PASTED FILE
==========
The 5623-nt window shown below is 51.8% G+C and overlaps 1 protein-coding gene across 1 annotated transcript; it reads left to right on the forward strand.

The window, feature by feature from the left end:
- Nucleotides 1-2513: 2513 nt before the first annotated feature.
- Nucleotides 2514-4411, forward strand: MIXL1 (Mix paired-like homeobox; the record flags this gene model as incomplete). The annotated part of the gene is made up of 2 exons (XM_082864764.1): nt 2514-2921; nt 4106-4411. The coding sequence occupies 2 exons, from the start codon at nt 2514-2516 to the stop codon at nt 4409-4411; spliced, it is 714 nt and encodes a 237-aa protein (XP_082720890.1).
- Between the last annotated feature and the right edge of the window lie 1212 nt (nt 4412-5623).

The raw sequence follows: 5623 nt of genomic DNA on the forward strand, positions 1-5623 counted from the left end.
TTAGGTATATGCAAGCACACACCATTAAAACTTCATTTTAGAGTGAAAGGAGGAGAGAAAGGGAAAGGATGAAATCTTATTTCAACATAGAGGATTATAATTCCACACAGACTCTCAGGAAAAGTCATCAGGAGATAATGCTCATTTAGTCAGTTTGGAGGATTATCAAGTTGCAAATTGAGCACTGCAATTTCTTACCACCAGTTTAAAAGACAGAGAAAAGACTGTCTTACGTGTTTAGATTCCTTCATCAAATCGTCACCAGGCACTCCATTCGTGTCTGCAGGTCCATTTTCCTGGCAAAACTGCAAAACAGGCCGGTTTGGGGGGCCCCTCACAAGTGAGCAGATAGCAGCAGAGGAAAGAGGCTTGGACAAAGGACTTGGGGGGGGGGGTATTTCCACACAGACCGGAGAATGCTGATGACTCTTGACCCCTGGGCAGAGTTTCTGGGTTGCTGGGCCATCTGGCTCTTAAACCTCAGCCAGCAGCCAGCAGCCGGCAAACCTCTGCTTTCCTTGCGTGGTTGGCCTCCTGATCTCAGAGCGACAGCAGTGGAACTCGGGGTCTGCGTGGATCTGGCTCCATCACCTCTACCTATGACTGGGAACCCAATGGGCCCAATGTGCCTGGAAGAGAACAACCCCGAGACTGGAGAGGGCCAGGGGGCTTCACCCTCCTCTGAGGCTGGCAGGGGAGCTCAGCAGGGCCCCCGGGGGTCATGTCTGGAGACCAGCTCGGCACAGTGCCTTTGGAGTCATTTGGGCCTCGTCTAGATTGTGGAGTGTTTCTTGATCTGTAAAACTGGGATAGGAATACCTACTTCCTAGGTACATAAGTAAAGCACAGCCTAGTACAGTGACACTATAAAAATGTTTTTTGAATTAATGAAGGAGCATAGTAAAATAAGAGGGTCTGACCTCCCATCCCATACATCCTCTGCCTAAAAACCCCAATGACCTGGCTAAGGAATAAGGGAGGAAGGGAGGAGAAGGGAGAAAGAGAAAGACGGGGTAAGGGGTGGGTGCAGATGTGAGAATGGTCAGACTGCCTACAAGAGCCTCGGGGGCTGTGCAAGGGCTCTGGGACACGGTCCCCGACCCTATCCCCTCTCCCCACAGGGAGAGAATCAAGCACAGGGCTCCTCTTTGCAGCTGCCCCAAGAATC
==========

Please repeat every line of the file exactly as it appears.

The 5623-nt window shown below is 51.8% G+C and overlaps 1 protein-coding gene across 1 annotated transcript; it reads left to right on the forward strand.

The window, feature by feature from the left end:
- Nucleotides 1-2513: 2513 nt before the first annotated feature.
- Nucleotides 2514-4411, forward strand: MIXL1 (Mix paired-like homeobox; the record flags this gene model as incomplete). The annotated part of the gene is made up of 2 exons (XM_082864764.1): nt 2514-2921; nt 4106-4411. The coding sequence occupies 2 exons, from the start codon at nt 2514-2516 to the stop codon at nt 4409-4411; spliced, it is 714 nt and encodes a 237-aa protein (XP_082720890.1).
- Between the last annotated feature and the right edge of the window lie 1212 nt (nt 4412-5623).

The raw sequence follows: 5623 nt of genomic DNA on the forward strand, positions 1-5623 counted from the left end.
TTAGGTATATGCAAGCACACACCATTAAAACTTCATTTTAGAGTGAAAGGAGGAGAGAAAGGGAAAGGATGAAATCTTATTTCAACATAGAGGATTATAATTCCACACAGACTCTCAGGAAAAGTCATCAGGAGATAATGCTCATTTAGTCAGTTTGGAGGATTATCAAGTTGCAAATTGAGCACTGCAATTTCTTACCACCAGTTTAAAAGACAGAGAAAAGACTGTCTTACGTGTTTAGATTCCTTCATCAAATCGTCACCAGGCACTCCATTCGTGTCTGCAGGTCCATTTTCCTGGCAAAACTGCAAAACAGGCCGGTTTGGGGGGCCCCTCACAAGTGAGCAGATAGCAGCAGAGGAAAGAGGCTTGGACAAAGGACTTGGGGGGGGGGGTATTTCCACACAGACCGGAGAATGCTGATGACTCTTGACCCCTGGGCAGAGTTTCTGGGTTGCTGGGCCATCTGGCTCTTAAACCTCAGCCAGCAGCCAGCAGCCGGCAAACCTCTGCTTTCCTTGCGTGGTTGGCCTCCTGATCTCAGAGCGACAGCAGTGGAACTCGGGGTCTGCGTGGATCTGGCTCCATCACCTCTACCTATGACTGGGAACCCAATGGGCCCAATGTGCCTGGAAGAGAACAACCCCGAGACTGGAGAGGGCCAGGGGGCTTCACCCTCCTCTGAGGCTGGCAGGGGAGCTCAGCAGGGCCCCCGGGGGTCATGTCTGGAGACCAGCTCGGCACAGTGCCTTTGGAGTCATTTGGGCCTCGTCTAGATTGTGGAGTGTTTCTTGATCTGTAAAACTGGGATAGGAATACCTACTTCCTAGGTACATAAGTAAAGCACAGCCTAGTACAGTGACACTATAAAAATGTTTTTTGAATTAATGAAGGAGCATAGTAAAATAAGAGGGTCTGACCTCCCATCCCATACATCCTCTGCCTAAAAACCCCAATGACCTGGCTAAGGAATAAGGGAGGAAGGGAGGAGAAGGGAGAAAGAGAAAGACGGGGTAAGGGGTGGGTGCAGATGTGAGAATGGTCAGACTGCCTACAAGAGCCTCGGGGGCTGTGCAAGGGCTCTGGGACACGGTCCCCGACCCTATCCCCTCTCCCCACAGGGAGAGAATCAAGCACAGGGCTCCTCTTTGCAGCTGCCCCAAGAATC